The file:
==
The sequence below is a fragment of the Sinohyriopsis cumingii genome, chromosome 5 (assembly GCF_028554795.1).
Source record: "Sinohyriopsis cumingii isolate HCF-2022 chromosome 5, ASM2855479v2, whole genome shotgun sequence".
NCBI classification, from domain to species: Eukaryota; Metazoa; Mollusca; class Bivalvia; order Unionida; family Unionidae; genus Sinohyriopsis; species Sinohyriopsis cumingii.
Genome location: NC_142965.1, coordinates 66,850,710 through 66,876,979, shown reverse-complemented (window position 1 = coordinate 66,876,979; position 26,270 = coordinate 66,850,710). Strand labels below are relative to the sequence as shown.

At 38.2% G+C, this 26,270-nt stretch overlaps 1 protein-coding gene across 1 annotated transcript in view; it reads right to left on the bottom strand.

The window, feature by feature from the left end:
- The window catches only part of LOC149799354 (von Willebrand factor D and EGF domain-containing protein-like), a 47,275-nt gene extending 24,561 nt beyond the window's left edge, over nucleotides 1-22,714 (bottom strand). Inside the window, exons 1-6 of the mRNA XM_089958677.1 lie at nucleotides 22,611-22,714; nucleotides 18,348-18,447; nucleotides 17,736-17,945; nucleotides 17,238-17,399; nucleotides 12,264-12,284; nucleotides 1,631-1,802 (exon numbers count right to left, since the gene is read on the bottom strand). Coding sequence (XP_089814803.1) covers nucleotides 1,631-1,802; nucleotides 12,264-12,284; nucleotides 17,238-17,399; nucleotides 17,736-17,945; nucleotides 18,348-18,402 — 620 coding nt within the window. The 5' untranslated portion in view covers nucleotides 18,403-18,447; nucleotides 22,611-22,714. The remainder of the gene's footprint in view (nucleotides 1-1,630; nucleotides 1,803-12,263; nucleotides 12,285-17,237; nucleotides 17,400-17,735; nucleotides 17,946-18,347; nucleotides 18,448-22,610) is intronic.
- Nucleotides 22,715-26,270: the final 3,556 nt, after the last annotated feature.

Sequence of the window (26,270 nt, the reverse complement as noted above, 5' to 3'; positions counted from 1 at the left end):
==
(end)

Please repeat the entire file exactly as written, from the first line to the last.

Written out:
The sequence below is a fragment of the Sinohyriopsis cumingii genome, chromosome 5 (assembly GCF_028554795.1).
Source record: "Sinohyriopsis cumingii isolate HCF-2022 chromosome 5, ASM2855479v2, whole genome shotgun sequence".
NCBI classification, from domain to species: Eukaryota; Metazoa; Mollusca; class Bivalvia; order Unionida; family Unionidae; genus Sinohyriopsis; species Sinohyriopsis cumingii.
Genome location: NC_142965.1, coordinates 66,850,710 through 66,876,979, shown reverse-complemented (window position 1 = coordinate 66,876,979; position 26,270 = coordinate 66,850,710). Strand labels below are relative to the sequence as shown.

At 38.2% G+C, this 26,270-nt stretch overlaps 1 protein-coding gene across 1 annotated transcript in view; it reads right to left on the bottom strand.

The window, feature by feature from the left end:
- The window catches only part of LOC149799354 (von Willebrand factor D and EGF domain-containing protein-like), a 47,275-nt gene extending 24,561 nt beyond the window's left edge, over nucleotides 1-22,714 (bottom strand). Inside the window, exons 1-6 of the mRNA XM_089958677.1 lie at nucleotides 22,611-22,714; nucleotides 18,348-18,447; nucleotides 17,736-17,945; nucleotides 17,238-17,399; nucleotides 12,264-12,284; nucleotides 1,631-1,802 (exon numbers count right to left, since the gene is read on the bottom strand). Coding sequence (XP_089814803.1) covers nucleotides 1,631-1,802; nucleotides 12,264-12,284; nucleotides 17,238-17,399; nucleotides 17,736-17,945; nucleotides 18,348-18,402 — 620 coding nt within the window. The 5' untranslated portion in view covers nucleotides 18,403-18,447; nucleotides 22,611-22,714. The remainder of the gene's footprint in view (nucleotides 1-1,630; nucleotides 1,803-12,263; nucleotides 12,285-17,237; nucleotides 17,400-17,735; nucleotides 17,946-18,347; nucleotides 18,448-22,610) is intronic.
- Nucleotides 22,715-26,270: the final 3,556 nt, after the last annotated feature.

Sequence of the window (26,270 nt, the reverse complement as noted above, 5' to 3'; positions counted from 1 at the left end):